By California Assemblyman Bob Blumenfield
I was thrilled last week when thousands of students from across California rallied around the State Capitol to speak out against further budget cuts at our public universities. I share their frustration with these cuts and encourage you, the students and university community of Northridge, to keep it up!
As chair of the Assembly Budget Committee, my goals for education have been compromised by a disappointing lack of political courage in the Capitol to balance the pain of cuts with revenues. By working together, we can pressure wavering legislators to protect education this year.
More than anyone else, you know that budget cuts to California’s state colleges have consequences. These cuts have reduced course offerings, making it more difficult to graduate in four years. And, tuition has skyrocketed. CSU tuition is a jaw-dropping 191 percent more expensive now than during the 2003-2004 school year. As costs go up, the dream of a college education forces many students to take on crippling debt or give up on their education altogether.
This is a vicious cycle that must be reversed. Up to now, low-income students have been able to rely on Cal Grants and Pell Grants to weather this storm. That is why, last Wednesday, the Assembly Budget Subcommittee on Education Finance rejected the governor’s proposed $302 million cut to Cal Grants. We did not want to make a bad situation at our state universities even worse.
By continuing to speak out, you can help us ensure that this proposal stays dead. You can also help the Legislature pass ground-breaking legislation to make college more affordable for middle-class students who, without urgent action, will continue to bear the burden of today’s growing higher education costs.
I’m proudly co-authoring a bill called the Middle Class Scholarship Act, Assembly Bill (AB) 1501. Under the proposal, CSU and UC students from families with annual incomes up to $150,000 that do not already have their tuition covered through other forms of aid will have their tuition reduced by two-thirds. That is over $4,000 in savings per year for 150,000 CSU students, starting this fall if the Legislature passes the measure this year. This real tuition relief is something to be excited about here in Northridge. And, all that students must do to be considered is fill out existing student aid forms.
Given our current state budget challenges, there is no reasonable way to propose such an expensive new program without first knowing how the state can pay for it. We plan to expand student aid by closing an outrageous tax loophole called the “elective single sales factor.” This loophole lets out of state companies choose the method for determining how much tax they owe the state. In essence, companies can assess their tax liability based on the combination of employment, property and sales in the state or just on their sales. In the end, they game the system and cheat the state out of $1 billion dollars each year. On top of that, the loophole perversely rewards companies for creating jobs in other states.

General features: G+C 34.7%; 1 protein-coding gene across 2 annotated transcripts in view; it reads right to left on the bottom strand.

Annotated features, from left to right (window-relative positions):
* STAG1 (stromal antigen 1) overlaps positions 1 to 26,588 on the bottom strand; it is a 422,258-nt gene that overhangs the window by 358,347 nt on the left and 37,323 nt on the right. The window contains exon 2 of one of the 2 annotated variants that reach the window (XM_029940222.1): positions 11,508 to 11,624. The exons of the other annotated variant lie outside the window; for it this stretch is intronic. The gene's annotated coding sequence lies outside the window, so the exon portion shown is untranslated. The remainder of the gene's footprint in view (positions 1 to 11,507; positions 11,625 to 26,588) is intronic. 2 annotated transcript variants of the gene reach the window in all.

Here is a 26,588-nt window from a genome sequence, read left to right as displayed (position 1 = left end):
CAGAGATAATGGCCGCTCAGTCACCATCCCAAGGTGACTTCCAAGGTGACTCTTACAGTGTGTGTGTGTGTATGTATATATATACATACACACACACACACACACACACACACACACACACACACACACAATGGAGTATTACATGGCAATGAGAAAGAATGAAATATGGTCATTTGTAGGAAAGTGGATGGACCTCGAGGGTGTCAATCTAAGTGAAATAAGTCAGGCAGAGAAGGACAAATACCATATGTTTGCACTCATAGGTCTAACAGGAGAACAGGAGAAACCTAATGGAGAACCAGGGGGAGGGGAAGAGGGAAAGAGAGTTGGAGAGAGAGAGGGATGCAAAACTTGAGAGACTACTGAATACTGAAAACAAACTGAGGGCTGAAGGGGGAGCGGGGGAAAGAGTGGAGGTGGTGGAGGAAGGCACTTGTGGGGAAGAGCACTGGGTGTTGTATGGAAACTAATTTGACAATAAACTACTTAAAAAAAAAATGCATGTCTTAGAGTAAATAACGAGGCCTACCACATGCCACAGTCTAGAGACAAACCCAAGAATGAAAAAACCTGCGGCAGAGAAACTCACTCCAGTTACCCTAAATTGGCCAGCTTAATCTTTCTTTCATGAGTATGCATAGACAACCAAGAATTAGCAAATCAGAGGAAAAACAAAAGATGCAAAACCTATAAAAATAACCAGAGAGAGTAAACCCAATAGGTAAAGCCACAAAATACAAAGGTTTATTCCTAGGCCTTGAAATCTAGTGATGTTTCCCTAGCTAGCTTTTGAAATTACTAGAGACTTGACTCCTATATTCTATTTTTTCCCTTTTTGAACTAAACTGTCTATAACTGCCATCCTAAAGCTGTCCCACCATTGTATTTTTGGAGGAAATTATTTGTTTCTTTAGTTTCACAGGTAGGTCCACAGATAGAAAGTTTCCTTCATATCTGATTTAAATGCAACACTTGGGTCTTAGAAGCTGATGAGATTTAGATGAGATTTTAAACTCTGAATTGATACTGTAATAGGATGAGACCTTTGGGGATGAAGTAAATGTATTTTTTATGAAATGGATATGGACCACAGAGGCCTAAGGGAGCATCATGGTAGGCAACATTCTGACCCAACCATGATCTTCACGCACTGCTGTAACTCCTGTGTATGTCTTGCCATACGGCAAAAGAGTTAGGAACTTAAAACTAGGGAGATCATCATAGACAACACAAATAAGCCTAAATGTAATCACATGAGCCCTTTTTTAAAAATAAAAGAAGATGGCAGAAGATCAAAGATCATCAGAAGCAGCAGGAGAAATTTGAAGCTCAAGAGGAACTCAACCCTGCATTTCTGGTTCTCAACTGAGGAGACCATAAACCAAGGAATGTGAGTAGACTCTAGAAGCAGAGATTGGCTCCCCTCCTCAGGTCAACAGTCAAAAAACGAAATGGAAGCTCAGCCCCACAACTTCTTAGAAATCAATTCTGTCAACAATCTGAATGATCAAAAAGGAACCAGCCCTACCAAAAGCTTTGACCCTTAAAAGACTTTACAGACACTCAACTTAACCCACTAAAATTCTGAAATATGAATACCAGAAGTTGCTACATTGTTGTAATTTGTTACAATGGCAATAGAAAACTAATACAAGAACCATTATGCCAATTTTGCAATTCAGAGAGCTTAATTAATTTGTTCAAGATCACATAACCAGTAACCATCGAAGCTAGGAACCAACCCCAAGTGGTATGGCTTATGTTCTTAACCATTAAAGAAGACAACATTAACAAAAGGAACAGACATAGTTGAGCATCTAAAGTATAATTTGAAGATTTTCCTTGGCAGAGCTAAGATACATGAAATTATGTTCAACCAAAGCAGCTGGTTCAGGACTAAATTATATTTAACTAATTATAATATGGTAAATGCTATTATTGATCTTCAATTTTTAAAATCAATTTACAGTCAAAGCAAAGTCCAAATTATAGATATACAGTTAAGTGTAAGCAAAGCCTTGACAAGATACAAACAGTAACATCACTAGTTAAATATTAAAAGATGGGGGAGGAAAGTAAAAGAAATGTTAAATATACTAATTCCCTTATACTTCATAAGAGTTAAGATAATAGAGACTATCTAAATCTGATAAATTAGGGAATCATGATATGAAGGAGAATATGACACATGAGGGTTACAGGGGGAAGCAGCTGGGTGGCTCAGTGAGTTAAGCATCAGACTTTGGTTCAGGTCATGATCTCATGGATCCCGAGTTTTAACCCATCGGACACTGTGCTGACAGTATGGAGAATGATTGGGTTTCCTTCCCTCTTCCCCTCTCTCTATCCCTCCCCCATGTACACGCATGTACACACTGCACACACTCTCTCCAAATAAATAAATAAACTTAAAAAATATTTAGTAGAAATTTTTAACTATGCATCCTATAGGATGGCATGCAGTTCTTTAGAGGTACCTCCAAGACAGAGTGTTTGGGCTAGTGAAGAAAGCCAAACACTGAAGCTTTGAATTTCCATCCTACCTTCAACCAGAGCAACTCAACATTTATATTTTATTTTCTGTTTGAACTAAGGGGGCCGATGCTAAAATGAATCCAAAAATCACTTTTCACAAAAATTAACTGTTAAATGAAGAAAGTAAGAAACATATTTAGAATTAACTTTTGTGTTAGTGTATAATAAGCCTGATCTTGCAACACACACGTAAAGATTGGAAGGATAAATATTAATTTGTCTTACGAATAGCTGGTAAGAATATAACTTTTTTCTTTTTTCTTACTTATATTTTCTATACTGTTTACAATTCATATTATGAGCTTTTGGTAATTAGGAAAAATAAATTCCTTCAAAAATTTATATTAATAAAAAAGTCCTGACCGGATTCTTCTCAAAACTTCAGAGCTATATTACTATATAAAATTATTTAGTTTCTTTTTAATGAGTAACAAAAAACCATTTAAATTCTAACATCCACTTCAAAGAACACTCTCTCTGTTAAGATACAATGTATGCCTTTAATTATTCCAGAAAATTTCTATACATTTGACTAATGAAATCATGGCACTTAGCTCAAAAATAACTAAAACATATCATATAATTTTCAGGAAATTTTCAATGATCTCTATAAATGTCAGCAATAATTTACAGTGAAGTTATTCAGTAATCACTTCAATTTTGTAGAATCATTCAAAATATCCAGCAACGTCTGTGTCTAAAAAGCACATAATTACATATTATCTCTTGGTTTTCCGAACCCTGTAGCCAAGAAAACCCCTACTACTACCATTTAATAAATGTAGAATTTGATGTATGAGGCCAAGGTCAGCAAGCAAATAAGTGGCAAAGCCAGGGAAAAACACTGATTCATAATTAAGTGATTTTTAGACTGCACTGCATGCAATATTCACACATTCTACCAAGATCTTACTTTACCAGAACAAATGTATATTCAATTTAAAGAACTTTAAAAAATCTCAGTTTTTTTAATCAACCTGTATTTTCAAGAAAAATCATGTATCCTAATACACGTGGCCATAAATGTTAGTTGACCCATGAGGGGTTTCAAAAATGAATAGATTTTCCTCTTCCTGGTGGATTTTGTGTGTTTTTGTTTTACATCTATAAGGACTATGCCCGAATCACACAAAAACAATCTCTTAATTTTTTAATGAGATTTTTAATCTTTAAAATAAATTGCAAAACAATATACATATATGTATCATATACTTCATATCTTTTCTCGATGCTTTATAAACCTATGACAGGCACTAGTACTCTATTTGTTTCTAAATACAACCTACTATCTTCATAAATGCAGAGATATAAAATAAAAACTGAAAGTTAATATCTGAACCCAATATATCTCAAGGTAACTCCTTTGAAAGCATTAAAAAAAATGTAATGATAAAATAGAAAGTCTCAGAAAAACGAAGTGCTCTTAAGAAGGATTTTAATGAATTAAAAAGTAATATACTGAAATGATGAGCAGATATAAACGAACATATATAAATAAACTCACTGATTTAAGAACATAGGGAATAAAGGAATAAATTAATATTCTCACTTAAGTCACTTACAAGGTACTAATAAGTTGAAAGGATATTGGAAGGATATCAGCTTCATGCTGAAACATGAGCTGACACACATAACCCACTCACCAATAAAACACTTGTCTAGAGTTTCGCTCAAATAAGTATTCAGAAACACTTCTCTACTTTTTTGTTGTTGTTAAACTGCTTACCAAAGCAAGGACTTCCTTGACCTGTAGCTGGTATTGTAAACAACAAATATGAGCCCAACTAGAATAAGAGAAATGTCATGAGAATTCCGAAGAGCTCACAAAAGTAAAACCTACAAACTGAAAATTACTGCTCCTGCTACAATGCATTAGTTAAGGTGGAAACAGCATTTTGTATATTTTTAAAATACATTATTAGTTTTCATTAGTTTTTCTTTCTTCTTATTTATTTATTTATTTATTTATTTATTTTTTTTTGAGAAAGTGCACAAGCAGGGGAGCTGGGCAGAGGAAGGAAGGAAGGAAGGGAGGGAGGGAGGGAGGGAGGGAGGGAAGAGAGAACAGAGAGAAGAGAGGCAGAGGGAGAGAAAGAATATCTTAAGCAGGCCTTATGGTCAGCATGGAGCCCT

It sounds like a no-brainer. Close a tax loophole, just as over 20 other states have done, that takes much needed jobs away from California. Then, invest the money in students to revitalize the power of our public universities and to help ensure the competitiveness of our future workforce.
Unfortunately, what may seem so obvious in Northridge is not so simple in the Capitol. We have a fight on our hands and it won’t be an easy one. For starters, the companies taking advantage of this tax loophole, including tobacco companies, have already dispatched their army of lobbyists to kill the Middle Class Scholarship Act. We also have procedural challenges. Closing a tax loophole requires a two-thirds vote of the Legislature. That means both Democrats and Republicans must support the measure. This provides many opportunities for lobbyists to pick off crucial votes.
But we have great cause for hope and that is because the Legislature nearly closed this tax loophole before. Just last year, the State Assembly voted by a two-thirds margin to eliminate it but the effort narrowly stalled in the Senate. That’s why we need your help. Your passion and your personal stories will break through this political logjam.
The fight ahead of us strikes at our society’s core belief that hard work should be rewarded with opportunity. Victory in our cause will revitalize the role of our state universities as the great equalizers in our state, where dedicated students from working families can get a world class education.
For more information, please visit my website at www.assembly.ca.gov/blumenfield.
–Assemblymember Bob Blumenfield was elected to the State Assembly in November 2008. He represents the 40th Assembly District, which spans the northwest portion of Los Angeles in the San Fernando Valley, including the communities of Canoga Park, Encino, Granada Hills, Lake Balboa, North Hills, Northridge, Reseda, Sherman Oaks, Tarzana, Van Nuys, West Hills, Winnetka and Woodland Hills. Bob serves as Chair of the Assembly Budget Committee, and was the first, first-term Democratic Assemblymember to be named to this position. He is the first Assemblymember ever to serve as Budget Chair and a member of the Appropriations Committee simultaneously. He also serves on the Governmental Organization, Transportation, and Water, Parks and Wildlife committees, and the Select Committee on Revitalization of the Los Angeles River and Pacoima Wash.
Courtesy of www.assembly.ca.gov/blumenfield